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It's coming up to Christmas so I can ask to have all the books I can't afford from begrudging relatives! I'm really interested (mainly from looking at some of the answers cleo and other fantastic users!) in being able to approach integrals from a variety of different ways and learning how to tackle non-elementary integrals.

I've gone over a lot of the standard techniques in my undergrad and this is just for a hobby, so don't want anything too 'heavy', just great explanations and a lot of questions to tackle. So far I've found Irresistible Integrals: Symbolics, Analysis and Experiments in the Evaluation of Integrals. Many thanks.

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    $\begingroup$ Hmmm. This does not quite answer your question, since it does not really have explicit techniques or questions to tackle. However, someone has taken the effort to prove many of the formulas in the famous Gradshteyn and Ryzhik. I imagine one could pick up many interesting techniques from reading these proofs. Here it is, if it happens to be of interest to you: 129.81.170.14/~vhm/Table.html $\endgroup$ – Alex Wertheim Nov 28 '14 at 0:35
  • $\begingroup$ @AWertheim Thanks - what a database! $\endgroup$ – Mike Miller Nov 28 '14 at 9:30
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    $\begingroup$ Maybe a bit on the "heavy" side, but you can find some book suggestions here: matheducators.stackexchange.com/questions/3950/… $\endgroup$ – Hans Lundmark Nov 29 '14 at 10:38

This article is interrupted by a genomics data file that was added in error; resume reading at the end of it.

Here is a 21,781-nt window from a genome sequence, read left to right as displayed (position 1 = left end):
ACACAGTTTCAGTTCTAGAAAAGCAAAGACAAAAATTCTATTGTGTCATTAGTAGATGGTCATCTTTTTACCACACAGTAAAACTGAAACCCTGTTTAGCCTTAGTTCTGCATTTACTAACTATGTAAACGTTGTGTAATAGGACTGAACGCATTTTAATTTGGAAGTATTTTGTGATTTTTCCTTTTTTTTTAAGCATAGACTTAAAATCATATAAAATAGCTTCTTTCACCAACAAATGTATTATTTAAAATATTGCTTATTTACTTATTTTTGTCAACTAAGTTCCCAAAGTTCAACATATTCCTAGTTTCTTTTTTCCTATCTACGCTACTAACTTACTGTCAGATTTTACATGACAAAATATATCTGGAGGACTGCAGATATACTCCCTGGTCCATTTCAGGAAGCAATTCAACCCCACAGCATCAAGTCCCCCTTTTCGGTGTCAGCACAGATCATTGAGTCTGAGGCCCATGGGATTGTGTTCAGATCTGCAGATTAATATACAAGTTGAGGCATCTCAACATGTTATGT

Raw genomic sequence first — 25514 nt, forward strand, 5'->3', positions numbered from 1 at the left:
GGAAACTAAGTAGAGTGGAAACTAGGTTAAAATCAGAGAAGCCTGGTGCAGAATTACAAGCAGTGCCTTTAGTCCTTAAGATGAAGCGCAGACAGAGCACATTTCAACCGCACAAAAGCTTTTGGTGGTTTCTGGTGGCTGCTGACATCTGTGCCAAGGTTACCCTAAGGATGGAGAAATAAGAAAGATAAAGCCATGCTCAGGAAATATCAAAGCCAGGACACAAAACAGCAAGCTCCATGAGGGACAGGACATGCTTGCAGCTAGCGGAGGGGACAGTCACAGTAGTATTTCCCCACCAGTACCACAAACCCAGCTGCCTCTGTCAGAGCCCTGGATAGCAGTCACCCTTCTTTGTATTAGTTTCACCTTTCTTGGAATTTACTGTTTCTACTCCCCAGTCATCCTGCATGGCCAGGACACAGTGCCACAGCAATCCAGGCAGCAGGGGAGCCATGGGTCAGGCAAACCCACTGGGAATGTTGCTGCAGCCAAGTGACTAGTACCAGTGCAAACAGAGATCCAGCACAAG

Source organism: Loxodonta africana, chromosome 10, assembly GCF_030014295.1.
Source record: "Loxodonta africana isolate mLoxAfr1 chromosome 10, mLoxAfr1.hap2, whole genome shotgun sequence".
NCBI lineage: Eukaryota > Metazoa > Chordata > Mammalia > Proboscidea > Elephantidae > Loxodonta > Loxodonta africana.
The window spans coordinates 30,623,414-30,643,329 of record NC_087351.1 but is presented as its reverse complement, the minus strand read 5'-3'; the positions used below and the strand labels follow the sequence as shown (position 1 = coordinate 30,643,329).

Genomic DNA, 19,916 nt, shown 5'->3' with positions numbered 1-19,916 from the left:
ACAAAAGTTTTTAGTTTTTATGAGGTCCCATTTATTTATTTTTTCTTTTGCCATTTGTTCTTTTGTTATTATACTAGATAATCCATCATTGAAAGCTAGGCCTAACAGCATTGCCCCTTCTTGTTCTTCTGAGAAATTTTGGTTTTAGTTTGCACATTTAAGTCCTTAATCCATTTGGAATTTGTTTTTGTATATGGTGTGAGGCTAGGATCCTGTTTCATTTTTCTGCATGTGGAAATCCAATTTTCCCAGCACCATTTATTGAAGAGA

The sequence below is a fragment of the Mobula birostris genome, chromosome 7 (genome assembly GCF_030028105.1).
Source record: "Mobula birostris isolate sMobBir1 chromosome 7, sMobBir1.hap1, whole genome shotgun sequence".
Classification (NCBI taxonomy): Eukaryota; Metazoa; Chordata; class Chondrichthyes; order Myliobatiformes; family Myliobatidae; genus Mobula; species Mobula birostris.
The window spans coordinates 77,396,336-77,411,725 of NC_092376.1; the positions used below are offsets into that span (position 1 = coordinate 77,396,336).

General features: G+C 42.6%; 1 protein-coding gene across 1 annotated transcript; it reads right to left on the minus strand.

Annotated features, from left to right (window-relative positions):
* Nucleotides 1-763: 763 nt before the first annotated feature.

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    $\begingroup$ @AWertheim: "Someone" is Victor Moll, one of the author of the book "Irresistible Integrals" mentioned in the question. $\endgroup$ – Hans Lundmark Nov 29 '14 at 10:41
  • $\begingroup$ @HansLundmark Thank you - I'll have a Google of some of the suggestions. $\endgroup$ – Mike Miller Nov 29 '14 at 14:09
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I wouldn't consider my book great or elementary but have a look at it

Advanced integration techniques

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  1. This question has been asked and answered elsewhere, so check for similar threads here. [Not meant to police the question, just FYI more answers there.]

  2. Joseph Edwards Integral Calculus Treatise (old enough to be out of copyright and free pdfs available) has 1000+ pages of integration techniques and problems (many from the Cambridge Tripos).

  3. Check out Zwillinger handbook or other handbooks of Integrals. While not as fun as a problem list, you can learn from these books also. Especially the ones that do more than just list formulas (like CRC tables) but give some derivation or other comments.

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  • $\begingroup$ I appreciate point 1 but it is over 3 years since I posted this :P $\endgroup$ – Mike Miller Jan 25 '18 at 21:27
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If after three years your interest in evaluating definite integrals has not waned, you may consider consulting the following texts:

  1. Improper Riemann integrals by Ioannis M. Roussos (CRC Press, 2014).

  2. Solved problems: Gamma and beta functions, Legendre polynomials, Bessel functions by Orin J. Farrel and Bertram Ross (MacMillian, 1963).

  3. Integration for engineers and scientists by W. Squire (Elsevier, 1970).

  4. Integral evaluations using the gamma and beta functions and elliptical integrals in engineering: A self-study approach by C. C. Maican (International Press, 2005).

  5. An introduction to sequences, series, and improper integrals by O. E. Stanaitis (Holden-Day, Inc. 1967).

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